For the first time in its nine years in the radio broadcasting business, the Mutual Black Network is now wholly owned by black investors.

In an agreement concluded in recent days, Sheridan Broadcasting Corp. of Pittsburgh acquired for $1.2 million the remaining 51 percent in Mutual Black Network that it did not own previously.

Sheridan, owned by a group of black investors in the Pittsburgh area, bought a 49 percent share of the network from the Mutual Broadcasting System in 1976. MBS, now based in the Washington area, started the black programming network in 1972.

According to Thomas McKinney, the president of Sheridan, Mutual Black Network now has 91 affiliated radio stations around the country. In the Washington region, affiliates include WUST in the District; WEBB in Baltimore WILA, Danville; WPCE and WOWI (fm) in Norfolk-Portsmouth; WENZ, Richmond and WTOY, Roanoke.

McKinney said yesterday that the network is planning a name change in the near future-- possibly to Sheridan Broadcasting Network. The company also owns four other radio stations -- AM and FM outlets in Pittsburgh and stations in Boston and Buffalo.

The Mutual Black Network offers a variety of news, sports and information programs, including hourly newscasts during the day. Under an agreement with Mutual Broadcasting, which now is owned by Amway Corp., Sheridan will continue to share broadcast facilities at Mutual's headquarters in Arlington.

Sheridan has managed the network since 1976 but could not gain total ownership until government rulings were made final, permitting the black programming network to sublease broadcast lines from Mutual. Mutual in turn leased lines from American Telephone & Telegraph Co. The black network could not afford to lease lines separately from AT&T.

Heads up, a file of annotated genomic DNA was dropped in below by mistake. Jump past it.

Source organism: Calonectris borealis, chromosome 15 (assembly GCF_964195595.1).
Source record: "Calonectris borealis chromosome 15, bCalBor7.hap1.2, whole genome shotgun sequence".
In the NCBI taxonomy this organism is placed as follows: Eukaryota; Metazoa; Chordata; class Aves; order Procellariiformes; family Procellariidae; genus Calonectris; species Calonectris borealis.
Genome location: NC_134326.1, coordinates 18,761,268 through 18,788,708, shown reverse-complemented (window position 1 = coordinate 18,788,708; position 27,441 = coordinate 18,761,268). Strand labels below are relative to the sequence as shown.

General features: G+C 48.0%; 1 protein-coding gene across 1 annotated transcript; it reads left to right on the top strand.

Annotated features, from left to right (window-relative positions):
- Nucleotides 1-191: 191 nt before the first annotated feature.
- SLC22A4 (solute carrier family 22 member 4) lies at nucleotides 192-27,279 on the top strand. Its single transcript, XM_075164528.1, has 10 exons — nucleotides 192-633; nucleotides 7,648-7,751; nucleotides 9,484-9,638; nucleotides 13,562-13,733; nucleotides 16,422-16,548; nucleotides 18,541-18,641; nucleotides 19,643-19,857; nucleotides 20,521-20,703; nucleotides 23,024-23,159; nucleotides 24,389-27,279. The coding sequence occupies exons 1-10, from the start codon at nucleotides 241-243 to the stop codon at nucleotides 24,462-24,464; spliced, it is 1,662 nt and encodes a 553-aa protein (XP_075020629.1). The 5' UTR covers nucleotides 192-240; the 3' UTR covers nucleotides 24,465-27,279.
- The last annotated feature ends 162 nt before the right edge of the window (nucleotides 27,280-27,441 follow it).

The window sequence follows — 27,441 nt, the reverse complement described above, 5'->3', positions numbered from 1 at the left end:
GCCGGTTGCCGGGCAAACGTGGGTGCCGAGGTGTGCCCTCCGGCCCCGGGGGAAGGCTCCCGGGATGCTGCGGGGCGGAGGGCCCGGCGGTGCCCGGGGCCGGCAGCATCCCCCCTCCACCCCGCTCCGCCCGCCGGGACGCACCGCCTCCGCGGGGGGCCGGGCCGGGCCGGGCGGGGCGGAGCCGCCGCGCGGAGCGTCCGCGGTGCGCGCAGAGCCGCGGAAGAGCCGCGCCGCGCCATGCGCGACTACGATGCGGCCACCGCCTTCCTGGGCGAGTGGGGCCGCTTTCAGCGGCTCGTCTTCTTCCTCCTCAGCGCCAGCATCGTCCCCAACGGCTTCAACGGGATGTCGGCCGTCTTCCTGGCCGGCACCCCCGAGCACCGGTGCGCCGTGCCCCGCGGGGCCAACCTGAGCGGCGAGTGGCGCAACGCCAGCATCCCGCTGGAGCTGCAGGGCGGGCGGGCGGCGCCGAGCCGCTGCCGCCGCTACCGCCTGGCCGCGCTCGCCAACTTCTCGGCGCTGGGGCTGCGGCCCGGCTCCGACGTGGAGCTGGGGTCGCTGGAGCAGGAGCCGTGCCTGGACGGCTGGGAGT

Since 1976, revenues of Mutual Black Network have grown by about 300 percent to a projected $3 million in the current fiscal year, McKinney said. We started from a very small base . . . I see two or three years ahead of that type of growth, before expansion levels off at about 20 percent a year, he added.

Most radio stations affiliated with the network now cater almost exclusively to black audiences, but McKinney said this is partly because of the network name. With the name change, McKinney said, he hopes to attract a number of information-oriented stations that often affiliate with more than one network.

Mutual Black now offers regular medical, finance, commentary and environmental programs but, because of costs, popular broadcasts of black college football games have been dropped this season.

Mutual is seeking government approval, however, for its own system of satellites to transmit its programming, and if the Federal Communications Commission approves, the balck network would lease a full line of its own and be able to expand programming significantly, McKinney said.

We want to become more involved in Third World activities, particularly in Africa and the Caribbean . . . we have plans for an hour-long, daily public affairs magazine-type program . . . some stations are interested in drama, he said. Live sports events coverage also could be resumed with the proposed transmission system.

Mutual Black Network has about 50 employes, most of them based in Washington. McKinney previously directed the network from offices here but moved to Pittsburgh to head Sheridan.